Proposed Bayers Road widening sparks more heated debate
Proposal to widen busy Bayers Road to increase traffic flow divides rural, urban councillors
Plans to widen Bayers Road sparked another heated debate at Halifax City Hall Wednesday.
Plans to increase the number of road lanes is still on the books, but the bulk of the preliminary work has been postponed for three to four years.
'I don't want to give up my property because of somebody up in Enfield or Stewiacke or wherever, so they can get home 5 minutes early.'—Jim Strachan
Fourteen homes would be affected if the street is widened to five or six lanes between the CN rail overpass and Connaught Avenue.
Jim Strachan lives on Bayers Road and says the longer they put the project off the better.
"I don't want to have to give up my property because of somebody up in Enfield or Stewiacke or wherever, so they can get home five minutes early," says Strachan.
The heated discussion took place after details of a proposed 2014 Capital Budget of $165 million dollars was presented Wednesday at the audit and finance committee meeting.
The cost of the Bayers Road widening project is an estimated $21 million, but for now only $240,000 will be spent to study a bus-only corridor proposal along the road. The bulk of the design work, which makes up $3 million of the budget, has been put off for three to four years.
Widening proposal divides urban, rural councillors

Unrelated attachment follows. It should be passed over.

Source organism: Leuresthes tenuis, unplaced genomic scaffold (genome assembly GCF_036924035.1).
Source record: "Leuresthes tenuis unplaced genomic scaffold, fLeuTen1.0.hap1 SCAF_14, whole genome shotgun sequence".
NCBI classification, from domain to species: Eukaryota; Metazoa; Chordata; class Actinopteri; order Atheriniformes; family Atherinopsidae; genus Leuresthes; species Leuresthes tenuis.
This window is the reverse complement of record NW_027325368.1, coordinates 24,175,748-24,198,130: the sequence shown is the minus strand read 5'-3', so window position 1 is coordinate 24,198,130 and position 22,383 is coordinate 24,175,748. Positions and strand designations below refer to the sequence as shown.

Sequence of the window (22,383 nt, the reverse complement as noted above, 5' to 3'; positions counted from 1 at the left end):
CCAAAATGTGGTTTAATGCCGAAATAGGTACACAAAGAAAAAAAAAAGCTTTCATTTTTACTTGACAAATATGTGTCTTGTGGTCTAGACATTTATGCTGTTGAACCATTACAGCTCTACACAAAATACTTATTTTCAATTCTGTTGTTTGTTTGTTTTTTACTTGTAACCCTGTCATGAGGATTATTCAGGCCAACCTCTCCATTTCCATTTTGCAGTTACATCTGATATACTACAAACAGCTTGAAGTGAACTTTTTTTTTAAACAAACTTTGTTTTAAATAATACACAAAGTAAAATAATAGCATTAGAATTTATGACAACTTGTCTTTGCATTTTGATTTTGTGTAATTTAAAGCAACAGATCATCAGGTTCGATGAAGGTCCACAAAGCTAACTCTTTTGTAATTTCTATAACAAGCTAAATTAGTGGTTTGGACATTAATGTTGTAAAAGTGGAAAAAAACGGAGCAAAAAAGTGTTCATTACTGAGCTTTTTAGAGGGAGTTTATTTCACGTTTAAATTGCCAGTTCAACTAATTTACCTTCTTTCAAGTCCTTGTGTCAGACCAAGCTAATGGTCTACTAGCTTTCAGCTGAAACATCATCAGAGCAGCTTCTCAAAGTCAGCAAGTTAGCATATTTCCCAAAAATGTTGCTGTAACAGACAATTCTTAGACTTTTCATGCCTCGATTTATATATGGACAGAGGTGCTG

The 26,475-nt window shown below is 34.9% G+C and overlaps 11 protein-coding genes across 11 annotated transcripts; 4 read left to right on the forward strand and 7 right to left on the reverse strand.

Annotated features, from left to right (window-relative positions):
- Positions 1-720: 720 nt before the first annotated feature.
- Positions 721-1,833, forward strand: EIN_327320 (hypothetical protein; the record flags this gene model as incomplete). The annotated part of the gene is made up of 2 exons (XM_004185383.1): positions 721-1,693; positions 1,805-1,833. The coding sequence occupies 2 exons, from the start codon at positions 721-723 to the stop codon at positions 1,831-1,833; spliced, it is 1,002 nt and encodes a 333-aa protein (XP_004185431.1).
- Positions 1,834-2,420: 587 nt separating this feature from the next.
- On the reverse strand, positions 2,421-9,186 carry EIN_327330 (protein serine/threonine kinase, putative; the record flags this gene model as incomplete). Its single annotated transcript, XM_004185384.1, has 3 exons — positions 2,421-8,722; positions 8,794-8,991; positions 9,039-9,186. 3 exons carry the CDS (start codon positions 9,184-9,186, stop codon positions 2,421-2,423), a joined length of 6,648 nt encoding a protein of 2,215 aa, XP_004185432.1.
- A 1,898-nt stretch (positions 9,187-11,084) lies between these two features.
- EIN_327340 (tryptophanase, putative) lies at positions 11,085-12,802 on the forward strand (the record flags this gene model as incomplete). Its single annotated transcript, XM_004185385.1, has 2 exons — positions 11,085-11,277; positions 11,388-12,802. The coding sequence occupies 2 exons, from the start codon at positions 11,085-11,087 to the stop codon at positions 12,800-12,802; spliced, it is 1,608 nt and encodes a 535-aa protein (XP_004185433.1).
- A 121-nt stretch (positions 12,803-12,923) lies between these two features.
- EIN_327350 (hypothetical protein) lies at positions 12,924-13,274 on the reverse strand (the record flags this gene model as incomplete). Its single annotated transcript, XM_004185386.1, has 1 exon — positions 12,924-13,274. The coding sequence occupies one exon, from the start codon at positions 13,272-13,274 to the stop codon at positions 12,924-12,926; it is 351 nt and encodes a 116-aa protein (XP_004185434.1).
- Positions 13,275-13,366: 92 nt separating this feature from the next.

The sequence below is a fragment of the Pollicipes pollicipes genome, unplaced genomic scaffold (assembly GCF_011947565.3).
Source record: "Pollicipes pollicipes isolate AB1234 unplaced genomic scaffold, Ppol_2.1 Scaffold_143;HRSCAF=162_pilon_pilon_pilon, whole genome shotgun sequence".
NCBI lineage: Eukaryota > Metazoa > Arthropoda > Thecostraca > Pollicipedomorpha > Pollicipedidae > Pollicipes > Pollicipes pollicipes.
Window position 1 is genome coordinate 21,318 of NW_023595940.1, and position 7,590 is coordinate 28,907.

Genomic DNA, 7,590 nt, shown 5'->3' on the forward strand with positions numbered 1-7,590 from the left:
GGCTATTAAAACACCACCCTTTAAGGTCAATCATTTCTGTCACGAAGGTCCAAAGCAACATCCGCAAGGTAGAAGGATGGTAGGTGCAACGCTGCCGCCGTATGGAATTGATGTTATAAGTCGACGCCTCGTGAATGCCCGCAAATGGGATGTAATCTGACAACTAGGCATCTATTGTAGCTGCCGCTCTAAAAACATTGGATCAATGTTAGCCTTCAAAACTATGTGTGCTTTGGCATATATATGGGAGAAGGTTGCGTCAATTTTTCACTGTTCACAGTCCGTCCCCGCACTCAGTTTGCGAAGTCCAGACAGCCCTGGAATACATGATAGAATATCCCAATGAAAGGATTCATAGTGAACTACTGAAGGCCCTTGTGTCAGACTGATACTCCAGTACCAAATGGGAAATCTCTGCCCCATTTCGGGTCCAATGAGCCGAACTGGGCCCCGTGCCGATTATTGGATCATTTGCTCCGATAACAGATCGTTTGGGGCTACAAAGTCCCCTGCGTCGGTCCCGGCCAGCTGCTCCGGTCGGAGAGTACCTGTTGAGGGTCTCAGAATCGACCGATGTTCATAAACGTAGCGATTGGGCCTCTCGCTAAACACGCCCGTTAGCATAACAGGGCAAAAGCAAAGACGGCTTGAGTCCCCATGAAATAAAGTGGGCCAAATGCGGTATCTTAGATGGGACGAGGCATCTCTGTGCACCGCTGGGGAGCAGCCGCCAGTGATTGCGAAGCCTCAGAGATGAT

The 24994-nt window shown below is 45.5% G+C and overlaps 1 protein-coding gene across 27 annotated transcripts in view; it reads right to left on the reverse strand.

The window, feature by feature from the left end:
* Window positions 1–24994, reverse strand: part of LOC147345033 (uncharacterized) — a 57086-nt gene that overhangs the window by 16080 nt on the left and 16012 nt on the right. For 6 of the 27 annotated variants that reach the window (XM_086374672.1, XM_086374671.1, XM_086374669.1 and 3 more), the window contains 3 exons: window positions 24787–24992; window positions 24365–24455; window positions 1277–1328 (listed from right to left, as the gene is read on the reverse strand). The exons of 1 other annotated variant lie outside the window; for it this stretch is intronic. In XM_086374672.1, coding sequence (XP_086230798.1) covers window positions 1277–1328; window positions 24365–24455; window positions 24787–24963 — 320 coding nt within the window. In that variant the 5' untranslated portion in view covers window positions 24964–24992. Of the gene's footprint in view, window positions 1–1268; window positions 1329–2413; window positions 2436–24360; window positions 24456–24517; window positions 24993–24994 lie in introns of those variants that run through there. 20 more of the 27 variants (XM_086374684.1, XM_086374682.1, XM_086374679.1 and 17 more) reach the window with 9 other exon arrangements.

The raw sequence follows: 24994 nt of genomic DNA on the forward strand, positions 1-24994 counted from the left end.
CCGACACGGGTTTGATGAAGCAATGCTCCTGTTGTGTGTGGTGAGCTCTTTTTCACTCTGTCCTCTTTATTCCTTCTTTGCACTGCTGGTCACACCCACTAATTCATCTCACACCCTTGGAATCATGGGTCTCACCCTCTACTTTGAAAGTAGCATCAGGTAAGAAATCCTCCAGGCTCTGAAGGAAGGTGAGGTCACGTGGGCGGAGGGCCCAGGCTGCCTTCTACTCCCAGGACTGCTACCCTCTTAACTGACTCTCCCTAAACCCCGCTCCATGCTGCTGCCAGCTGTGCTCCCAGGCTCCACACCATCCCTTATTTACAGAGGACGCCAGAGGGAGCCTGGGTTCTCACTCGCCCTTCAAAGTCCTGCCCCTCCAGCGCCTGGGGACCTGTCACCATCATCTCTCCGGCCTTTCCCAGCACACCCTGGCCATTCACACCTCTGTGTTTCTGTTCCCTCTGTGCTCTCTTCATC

Councillors opinions differed depending on the geographic location of their district. Urban councillors tended to argue against the project while rural and suburban councillors argued in favour of the project.
Peninsula West Coun. Linda Mosher says she wants the road widening project taken off the books altogether.
"I don't see how you can spend millions of dollars to widen a road and really ruin our communities to allow people living outside the core to get to work quicker. It really doesn't make sense. I think that we should afford those residents the opportunity to excellent public transportation," said Mosher.
Mosher says the city is not thinking big enough about public transportation and suggests ferries and commuter rail as possible options.
"We've got the rail bed, the Arm, the ocean (and) the Bedford Basin, so there are opportunities we should be researching," she said.
District 10 Coun. Russell Walker, disagreed with Mosher saying the project is necessary to alleviate congestion for cars and buses along Bayers Road, particularly between Connaught and the railway cut.
Walker says the Bayers Road project only needs to purchase two more houses before the expansion can proceed.
"We need to make it easier to get in and off the peninsula," he says.
City staff say if the two sites come up for sale before 2017, the money will be found in the budget to cover the costs.
They say they are not deferring the project and the postponement is more of a timing and scheduling issue.
Halifax traffic planners have said the congested road needs an extra lane within the next three years and needs to be expanded to a six lane expressway within 25 years.
With files from Pam Berman, Cyndi Fendley Sweeney